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Campaign Brief (AUS/NZ) Online.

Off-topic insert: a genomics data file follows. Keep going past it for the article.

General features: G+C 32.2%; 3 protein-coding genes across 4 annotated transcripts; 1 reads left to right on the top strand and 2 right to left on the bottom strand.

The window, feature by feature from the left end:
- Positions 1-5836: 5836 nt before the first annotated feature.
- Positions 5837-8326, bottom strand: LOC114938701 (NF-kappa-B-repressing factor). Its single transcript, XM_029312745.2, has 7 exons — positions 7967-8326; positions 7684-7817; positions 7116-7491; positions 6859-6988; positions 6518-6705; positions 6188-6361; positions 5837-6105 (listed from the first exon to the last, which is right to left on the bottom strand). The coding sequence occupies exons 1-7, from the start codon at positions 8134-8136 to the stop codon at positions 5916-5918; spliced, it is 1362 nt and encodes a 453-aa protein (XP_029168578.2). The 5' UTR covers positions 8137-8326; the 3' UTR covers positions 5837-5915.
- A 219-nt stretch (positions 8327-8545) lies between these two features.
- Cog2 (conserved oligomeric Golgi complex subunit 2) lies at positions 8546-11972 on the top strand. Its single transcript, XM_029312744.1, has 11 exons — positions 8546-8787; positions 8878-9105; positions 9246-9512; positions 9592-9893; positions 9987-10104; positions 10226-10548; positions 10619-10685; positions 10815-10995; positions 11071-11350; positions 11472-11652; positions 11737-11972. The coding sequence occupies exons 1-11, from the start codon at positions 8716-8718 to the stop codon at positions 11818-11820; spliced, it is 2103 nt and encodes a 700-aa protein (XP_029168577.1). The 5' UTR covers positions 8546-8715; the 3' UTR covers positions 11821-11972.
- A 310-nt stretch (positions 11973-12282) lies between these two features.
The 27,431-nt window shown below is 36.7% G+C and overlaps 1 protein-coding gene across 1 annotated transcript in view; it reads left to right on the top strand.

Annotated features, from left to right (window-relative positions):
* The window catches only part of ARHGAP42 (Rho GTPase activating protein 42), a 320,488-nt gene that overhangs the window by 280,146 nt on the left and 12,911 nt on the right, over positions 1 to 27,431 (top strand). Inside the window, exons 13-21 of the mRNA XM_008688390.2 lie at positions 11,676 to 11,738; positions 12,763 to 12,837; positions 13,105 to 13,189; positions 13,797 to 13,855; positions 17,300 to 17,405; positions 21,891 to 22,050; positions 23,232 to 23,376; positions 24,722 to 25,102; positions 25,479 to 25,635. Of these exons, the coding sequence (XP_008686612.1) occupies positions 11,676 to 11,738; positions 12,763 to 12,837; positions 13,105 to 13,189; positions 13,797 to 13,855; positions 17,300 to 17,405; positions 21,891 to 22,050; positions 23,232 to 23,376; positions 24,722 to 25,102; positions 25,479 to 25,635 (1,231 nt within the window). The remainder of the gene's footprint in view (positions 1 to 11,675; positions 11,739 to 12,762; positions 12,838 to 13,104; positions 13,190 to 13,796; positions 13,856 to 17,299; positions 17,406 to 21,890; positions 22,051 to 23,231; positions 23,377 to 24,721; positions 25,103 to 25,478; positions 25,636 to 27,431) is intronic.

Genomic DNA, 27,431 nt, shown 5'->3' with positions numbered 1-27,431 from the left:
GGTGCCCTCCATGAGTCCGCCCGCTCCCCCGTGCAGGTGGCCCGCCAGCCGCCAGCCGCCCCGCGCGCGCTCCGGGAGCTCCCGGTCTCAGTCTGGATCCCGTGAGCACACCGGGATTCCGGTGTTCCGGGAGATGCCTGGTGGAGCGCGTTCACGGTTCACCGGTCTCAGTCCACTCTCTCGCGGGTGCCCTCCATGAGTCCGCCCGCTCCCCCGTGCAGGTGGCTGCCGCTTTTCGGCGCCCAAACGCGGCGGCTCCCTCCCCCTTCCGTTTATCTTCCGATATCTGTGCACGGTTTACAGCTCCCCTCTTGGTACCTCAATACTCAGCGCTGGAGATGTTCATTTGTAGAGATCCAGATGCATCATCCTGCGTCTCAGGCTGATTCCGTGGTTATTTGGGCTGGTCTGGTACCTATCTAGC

Campaign Brief Magazine : July August 2008